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Among the Athenians, as Socrates claims in Xenophon's Symposium, "Nothing [of what concerns the boy] is kept hidden from the father, by an ideal In order to protect their sons from inappropriate attempts at seduction, fathers appointed slaves called pedagogues to watch over their sons.
However, according to Aeschines, Athenian fathers would pray that their sons would be handsome and attractive, with the full knowledge that they would then attract the attention of men and "be the objects of fights because of erotic passions".
Typically, after their sexual relationship had ended and the young man had married, the older man and his protégé would remain on close terms throughout their life.
For those lovers who continued their lovemaking after their beloveds had matured, the Greeks made allowances, saying, "You can lift up a bull, if you carried the calf." In parts of Greece, pederasty was an acceptable form of homoeroticism that had other, less socially accepted manifestations, such as the sexual use of slaves or being a pornos (prostitute) or hetairos (the male equivalent of a hetaira).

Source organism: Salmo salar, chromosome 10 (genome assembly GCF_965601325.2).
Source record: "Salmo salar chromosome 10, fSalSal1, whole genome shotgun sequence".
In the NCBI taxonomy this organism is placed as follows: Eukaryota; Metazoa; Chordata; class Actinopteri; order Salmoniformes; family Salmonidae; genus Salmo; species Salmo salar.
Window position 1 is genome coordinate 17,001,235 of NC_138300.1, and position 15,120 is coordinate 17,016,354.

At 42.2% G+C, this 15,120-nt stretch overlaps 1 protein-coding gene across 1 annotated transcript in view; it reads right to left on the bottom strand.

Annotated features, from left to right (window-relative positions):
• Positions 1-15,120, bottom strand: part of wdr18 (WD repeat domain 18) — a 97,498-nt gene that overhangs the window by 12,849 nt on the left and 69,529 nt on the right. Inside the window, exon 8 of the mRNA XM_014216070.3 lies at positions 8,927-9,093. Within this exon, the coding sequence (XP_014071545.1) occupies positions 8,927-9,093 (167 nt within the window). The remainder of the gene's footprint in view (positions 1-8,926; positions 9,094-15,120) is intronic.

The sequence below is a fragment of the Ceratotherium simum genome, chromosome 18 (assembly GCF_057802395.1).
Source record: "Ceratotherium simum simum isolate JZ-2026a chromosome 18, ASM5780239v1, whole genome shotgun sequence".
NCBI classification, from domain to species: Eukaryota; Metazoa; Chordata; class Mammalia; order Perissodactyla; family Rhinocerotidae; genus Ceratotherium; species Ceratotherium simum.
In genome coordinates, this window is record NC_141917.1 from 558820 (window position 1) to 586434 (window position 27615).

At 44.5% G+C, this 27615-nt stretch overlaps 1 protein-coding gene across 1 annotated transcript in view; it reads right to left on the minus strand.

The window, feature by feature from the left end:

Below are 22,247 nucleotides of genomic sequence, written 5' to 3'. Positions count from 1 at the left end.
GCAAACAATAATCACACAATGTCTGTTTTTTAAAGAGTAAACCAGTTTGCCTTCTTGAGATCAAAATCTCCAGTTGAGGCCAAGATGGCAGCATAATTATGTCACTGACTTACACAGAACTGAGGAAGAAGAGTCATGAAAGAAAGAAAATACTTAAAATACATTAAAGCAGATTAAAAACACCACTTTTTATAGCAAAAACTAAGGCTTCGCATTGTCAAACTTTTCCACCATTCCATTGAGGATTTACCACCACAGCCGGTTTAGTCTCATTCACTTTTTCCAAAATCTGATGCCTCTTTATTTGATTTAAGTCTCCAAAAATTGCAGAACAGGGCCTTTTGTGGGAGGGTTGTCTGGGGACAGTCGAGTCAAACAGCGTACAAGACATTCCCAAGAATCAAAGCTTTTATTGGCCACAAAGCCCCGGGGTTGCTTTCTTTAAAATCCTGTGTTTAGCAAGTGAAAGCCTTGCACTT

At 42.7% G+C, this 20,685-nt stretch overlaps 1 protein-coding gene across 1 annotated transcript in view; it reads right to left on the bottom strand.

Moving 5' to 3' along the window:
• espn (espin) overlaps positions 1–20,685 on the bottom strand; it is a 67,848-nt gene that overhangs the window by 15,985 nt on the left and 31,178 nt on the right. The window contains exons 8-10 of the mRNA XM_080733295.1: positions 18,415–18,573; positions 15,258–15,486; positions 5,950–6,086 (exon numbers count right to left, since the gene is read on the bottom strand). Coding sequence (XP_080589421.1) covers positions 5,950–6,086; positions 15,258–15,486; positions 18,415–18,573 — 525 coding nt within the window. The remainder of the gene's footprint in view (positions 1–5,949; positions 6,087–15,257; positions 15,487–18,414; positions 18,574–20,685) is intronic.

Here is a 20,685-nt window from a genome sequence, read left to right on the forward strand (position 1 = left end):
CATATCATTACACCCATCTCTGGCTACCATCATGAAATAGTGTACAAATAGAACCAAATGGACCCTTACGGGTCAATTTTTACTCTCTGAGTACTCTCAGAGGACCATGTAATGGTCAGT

Socrates remarks in the dialogue Phaedrus that sexual pederasty is driven by the appetital part of the soul, but can be balanced by self-control and reason.
He likens wanton lust for a boy to allowing a disobedient horse to control a chariot, but remarks that sexual desire for a boy if combined with a love for their other qualities is acceptable.
If they, or an adult citizen of free status who had prostituted himself, performed any of the official functions prohibited to them by law (in later life), they were liable to prosecution and punishment.
However, if they did not perform those specific functions, did not present themselves for the allocation of those functions and declared themselves ineligible if they were somehow mistakenly elected to perform those specific functions, they were safe from prosecution and punishment.
In this interpretation, the formal custom reflects myth and ritual.
He will allow the lover to greet him by touching, affectionately, his genitals and his face, while he looks, himself, demurely at the ground. The inner experience of an erômenos would be characterized, we may imagine, by a feeling of proud self-sufficiency.
Though the object of importunate solicitation, he is himself not in need of anything beyond himself.
At the end of this time, the philetor presented the youth with three contractually required gifts: military attire, an ox, and a drinking cup. Upon their return to the city, the youth sacrificed the ox to Zeus, and his friends joined him at the feast.
He received special clothing that in adult life marked him as kleinos, "famous, renowned".
The erastes-eromenos relationship played a role in the Classical Greek social and educational system, had its own complex social-sexual etiquette and was an important social institution among the upper classes.